Monday, October 12, 2015

The one that got away

From the old pictures, I can see that he was a handsome young man.  Tall, clear-eyed, with a kind face.  A good athlete, particularly adept at tennis.  Smart, with an aptitude for math and sciences.

The picture of potential.  

He did well at college and had friends and girlfriends.  Despite having grown up in a somewhat dysfunctional family, with a mother who was uninterested and unloving and selfish and who, by all accounts, fit the DSM criteria for Borderline Personality Disorder, he displayed less of the meanness and depressiveness that ran on his mother's side, and more of the sweetness and benevolence of his father.  

In his early 20s, he had adventures in Europe with friends.  He wore the customary red neckerchief to run with the bulls in Pamplona.  In an age before cellphones, he and his buddies wandered on their own and then reconnected by having faith in the inexorable pull of every major foreign city's American Express office, where they always found each other again.

He lived with a certain verve.

At some point in his late 20s, he married a woman, because it was time to get married.  She must have held a certain exotic appeal for him - he was always drawn to Latin American women - but that appeal wore off quickly.  

He ran a successful business and made money, which she promptly spent on frivolity - expensive European cars that she would insist on sending back to Europe to be serviced, high end designer couture purchased from Nieman Marcus, jewelry.  He made more money, she spent more money. Notwithstanding this apparently high standard of living, no one ever goes to their house because she is a hoarder.  She feigns depth by adopting different religions and different names to go with them, but at bottom, she is shallow and silly and mean.

To the outside world, they demonstrate no love or passion or even interest in each other.  They coexist on small talk.

They had one daughter who, despite being educated in an expensive Swiss boarding school (at her mother's insistence), has never shown any drive or motivation to do anything beyond work a series of administrative jobs in plastic surgery practices.  

He has no grandchildren, and thus has nothing to add while he watches and listens to his siblings and cousins rave about theirs.

For as long as I have known him, he has shown none of the verve of his youth - he is  physically soft, weak-chinned, socially awkward, nonconfrontational to the point of allowing others to bully him a little bit.  In family gatherings, he is overwhelmed by his louder, more assertive siblings, who, over the years, have encouraged him to leave his wife.  But he never did or could.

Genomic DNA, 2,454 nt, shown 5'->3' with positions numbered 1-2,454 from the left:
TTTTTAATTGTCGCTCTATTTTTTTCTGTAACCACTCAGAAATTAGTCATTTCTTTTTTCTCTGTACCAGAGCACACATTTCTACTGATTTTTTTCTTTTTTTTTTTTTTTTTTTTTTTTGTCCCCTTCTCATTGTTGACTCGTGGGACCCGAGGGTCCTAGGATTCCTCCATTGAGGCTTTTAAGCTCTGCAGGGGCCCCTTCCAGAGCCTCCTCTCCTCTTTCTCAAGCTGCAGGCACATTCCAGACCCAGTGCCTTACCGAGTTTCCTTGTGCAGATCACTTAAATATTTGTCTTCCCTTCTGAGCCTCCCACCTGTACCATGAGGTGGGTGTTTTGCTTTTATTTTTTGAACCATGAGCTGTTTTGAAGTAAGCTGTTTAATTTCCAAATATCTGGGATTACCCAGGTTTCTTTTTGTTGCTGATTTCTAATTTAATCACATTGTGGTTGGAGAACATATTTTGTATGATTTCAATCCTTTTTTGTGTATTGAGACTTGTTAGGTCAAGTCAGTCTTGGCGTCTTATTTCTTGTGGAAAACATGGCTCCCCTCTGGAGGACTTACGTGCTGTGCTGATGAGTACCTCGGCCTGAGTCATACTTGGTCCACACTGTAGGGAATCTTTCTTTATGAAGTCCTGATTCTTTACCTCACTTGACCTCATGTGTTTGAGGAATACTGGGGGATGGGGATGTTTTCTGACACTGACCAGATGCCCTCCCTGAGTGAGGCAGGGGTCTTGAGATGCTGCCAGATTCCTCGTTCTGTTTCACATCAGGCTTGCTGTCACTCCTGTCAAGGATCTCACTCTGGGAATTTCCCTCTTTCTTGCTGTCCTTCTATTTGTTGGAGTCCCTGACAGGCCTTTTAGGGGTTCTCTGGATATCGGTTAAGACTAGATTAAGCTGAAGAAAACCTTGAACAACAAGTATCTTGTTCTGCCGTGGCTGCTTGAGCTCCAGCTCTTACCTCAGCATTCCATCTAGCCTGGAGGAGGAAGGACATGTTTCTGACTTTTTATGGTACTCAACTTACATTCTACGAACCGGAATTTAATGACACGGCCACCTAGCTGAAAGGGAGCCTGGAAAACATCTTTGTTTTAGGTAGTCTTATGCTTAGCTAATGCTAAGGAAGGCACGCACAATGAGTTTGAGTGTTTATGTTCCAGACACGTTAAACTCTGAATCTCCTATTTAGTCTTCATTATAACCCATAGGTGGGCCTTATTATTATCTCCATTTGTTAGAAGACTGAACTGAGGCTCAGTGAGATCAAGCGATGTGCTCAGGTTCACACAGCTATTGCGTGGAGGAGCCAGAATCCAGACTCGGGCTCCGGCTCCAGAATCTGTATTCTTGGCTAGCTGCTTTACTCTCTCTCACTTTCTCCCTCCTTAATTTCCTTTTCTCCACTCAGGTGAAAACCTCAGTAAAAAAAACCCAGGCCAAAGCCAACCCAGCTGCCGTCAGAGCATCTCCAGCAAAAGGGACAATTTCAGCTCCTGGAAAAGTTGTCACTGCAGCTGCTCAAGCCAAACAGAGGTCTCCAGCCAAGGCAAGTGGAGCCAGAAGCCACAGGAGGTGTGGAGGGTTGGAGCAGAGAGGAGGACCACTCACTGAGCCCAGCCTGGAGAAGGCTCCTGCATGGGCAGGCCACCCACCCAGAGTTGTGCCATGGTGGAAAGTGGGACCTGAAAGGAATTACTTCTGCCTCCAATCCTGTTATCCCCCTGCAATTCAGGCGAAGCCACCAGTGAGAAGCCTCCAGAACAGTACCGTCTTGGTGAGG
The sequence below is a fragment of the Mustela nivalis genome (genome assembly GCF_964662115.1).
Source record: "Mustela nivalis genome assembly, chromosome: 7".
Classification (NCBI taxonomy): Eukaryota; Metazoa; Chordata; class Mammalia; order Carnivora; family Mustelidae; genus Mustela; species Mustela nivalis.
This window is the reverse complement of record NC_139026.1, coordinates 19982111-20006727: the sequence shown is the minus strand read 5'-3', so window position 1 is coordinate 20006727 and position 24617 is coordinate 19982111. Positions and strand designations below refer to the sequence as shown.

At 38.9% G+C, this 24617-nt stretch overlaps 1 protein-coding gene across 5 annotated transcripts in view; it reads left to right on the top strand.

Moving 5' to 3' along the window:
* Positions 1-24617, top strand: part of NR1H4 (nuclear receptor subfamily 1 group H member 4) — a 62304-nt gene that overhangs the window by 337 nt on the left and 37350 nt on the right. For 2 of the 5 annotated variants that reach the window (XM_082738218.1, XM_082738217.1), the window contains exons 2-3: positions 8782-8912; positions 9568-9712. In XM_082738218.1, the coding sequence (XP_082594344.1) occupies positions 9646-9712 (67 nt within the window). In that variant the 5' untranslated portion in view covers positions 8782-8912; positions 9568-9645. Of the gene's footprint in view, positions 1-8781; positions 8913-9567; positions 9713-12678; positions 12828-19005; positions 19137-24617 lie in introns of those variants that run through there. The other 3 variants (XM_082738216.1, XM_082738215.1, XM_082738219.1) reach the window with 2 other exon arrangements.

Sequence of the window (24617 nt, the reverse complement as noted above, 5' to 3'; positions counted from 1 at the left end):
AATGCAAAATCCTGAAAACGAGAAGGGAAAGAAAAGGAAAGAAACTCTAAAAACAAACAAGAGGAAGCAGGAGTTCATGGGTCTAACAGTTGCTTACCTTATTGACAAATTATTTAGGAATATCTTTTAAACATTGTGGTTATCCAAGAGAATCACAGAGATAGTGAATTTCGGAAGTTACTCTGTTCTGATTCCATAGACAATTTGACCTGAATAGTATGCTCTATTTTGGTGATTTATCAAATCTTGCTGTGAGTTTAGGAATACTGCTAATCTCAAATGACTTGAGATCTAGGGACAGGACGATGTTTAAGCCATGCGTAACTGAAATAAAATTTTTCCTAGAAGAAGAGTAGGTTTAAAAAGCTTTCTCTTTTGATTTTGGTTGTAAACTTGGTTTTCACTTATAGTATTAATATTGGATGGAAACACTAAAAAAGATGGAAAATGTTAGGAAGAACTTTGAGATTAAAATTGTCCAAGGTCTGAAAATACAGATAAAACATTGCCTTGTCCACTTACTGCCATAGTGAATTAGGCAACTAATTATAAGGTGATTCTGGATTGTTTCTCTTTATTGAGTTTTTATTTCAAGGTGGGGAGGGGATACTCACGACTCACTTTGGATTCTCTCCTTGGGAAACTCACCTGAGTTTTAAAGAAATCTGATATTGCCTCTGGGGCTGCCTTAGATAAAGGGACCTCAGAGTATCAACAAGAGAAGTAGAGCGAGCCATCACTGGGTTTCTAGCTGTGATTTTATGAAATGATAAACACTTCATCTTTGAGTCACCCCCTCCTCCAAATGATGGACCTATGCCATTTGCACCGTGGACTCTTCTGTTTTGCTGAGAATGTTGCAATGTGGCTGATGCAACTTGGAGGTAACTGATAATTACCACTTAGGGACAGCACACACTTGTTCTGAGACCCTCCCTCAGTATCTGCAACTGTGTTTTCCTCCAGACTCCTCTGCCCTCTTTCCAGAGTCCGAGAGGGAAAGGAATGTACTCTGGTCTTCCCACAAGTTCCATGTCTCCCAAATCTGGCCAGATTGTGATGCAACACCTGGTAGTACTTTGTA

I'm reminded of Tony Soprano's description of his mother's effect on his father - that she wore him down to a little nub.  

My brother points out that if you stop talking and listen, you can learn all sorts of interesting things.  

And so we ask him about his life and he talks and we listen.  

We listen to him describe a great love he had for a young woman he was with when he was 25 and she was 18.  She was an exchange student from South America, and by all accounts, was beautiful and lovely and sweet.  He was in love, and would have married her had she stayed in the United States, but she was young and heading back to her home country for school.  

Before she went back, her school group took a trip to Washington, DC, to see the nation's capitol. She called him and said, come down and spend the weekend.  Meet me at the Washington Monument.

He caught a flight.  He waited for her at the Washington Monument.  She surprised him by coming up behind him and throwing her arms around him.  His description of this incident makes it clear that it was one of the most blissful moments of his life.

She returned home and eventually married and became a psychologist.  She has children and grandchildren.

But she has kept in touch over 50 years.  First through letters, and then through email.  She emails him every year on his birthday, and always has kind, fond words for him.

About 25 years ago, when he was traveling on business, he reconnected with her.  The feelings and chemistry were there.  He tells us that he tried to make love with her, but was so nervous and overwhelmed by the situation that he couldn't do it.

Our eyes bug out upon hearing this extraordinarily personal, intimate revelation.  But he seems impervious to embarrassment about it.  As if he's so beaten down, what's one more thing?  It is heartbreaking on so many levels.

Today is his 77th birthday.  He will experience the flush of joy that accompanies the annual missive representing everything he wanted but never got.

And then he will continue with the life he has.

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